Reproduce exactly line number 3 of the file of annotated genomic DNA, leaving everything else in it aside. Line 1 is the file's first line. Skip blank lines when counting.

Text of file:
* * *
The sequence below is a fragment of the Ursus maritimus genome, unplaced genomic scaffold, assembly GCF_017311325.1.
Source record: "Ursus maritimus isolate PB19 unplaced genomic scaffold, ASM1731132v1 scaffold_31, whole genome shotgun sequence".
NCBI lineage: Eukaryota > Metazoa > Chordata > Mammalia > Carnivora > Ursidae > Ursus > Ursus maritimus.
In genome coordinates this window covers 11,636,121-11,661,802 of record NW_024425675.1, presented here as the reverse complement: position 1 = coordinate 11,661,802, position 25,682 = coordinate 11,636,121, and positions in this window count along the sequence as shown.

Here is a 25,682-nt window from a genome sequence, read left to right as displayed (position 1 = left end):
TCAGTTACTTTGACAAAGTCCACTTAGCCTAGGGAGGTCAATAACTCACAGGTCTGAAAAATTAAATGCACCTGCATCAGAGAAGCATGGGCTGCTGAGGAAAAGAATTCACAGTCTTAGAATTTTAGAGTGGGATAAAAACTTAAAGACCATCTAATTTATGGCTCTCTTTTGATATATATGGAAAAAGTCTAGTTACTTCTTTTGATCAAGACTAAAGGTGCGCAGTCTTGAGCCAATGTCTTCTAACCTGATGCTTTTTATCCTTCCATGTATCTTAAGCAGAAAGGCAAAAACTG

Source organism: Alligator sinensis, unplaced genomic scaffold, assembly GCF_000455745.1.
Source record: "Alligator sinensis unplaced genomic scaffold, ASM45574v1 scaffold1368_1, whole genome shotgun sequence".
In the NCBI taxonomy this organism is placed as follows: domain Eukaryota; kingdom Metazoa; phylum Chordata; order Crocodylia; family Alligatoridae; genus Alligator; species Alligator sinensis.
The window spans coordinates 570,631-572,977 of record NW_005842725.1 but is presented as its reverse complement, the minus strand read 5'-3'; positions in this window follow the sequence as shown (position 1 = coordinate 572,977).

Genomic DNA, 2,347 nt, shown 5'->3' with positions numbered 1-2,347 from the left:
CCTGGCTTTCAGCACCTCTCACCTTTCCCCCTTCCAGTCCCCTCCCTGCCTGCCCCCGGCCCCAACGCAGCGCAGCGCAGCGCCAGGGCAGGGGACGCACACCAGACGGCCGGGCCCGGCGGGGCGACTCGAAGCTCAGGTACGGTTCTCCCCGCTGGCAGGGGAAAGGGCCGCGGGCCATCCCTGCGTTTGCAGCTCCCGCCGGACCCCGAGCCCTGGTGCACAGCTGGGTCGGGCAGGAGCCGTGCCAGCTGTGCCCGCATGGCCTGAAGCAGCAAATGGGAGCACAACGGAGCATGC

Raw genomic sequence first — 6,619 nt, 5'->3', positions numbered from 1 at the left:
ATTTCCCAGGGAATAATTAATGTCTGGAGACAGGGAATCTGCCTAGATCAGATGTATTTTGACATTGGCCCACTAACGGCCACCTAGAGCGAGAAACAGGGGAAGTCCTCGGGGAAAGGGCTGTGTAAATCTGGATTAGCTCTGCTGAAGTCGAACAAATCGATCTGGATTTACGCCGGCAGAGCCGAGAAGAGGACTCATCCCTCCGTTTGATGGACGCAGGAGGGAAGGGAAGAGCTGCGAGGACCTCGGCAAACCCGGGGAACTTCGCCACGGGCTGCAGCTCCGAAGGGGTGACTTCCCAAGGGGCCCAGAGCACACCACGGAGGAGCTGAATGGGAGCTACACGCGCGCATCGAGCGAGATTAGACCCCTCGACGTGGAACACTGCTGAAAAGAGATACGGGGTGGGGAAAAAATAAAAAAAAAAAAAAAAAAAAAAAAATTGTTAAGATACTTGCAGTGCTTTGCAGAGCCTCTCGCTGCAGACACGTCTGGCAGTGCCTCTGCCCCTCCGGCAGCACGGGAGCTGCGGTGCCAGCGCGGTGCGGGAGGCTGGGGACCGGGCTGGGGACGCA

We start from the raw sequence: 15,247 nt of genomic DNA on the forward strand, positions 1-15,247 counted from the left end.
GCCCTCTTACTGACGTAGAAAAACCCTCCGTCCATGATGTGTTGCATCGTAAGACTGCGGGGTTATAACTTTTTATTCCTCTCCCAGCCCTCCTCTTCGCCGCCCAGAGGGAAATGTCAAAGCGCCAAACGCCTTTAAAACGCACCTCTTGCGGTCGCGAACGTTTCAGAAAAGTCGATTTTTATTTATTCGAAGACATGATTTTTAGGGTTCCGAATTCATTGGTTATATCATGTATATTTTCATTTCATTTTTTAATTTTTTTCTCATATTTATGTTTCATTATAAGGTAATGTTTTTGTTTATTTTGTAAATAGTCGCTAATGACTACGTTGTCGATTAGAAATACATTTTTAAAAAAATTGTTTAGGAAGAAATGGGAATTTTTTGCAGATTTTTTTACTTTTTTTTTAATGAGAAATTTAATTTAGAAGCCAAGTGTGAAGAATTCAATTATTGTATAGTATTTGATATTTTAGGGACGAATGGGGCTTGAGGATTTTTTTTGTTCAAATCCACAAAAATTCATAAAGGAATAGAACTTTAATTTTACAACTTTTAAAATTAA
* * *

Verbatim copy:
NCBI lineage: Eukaryota > Metazoa > Chordata > Mammalia > Carnivora > Ursidae > Ursus > Ursus maritimus.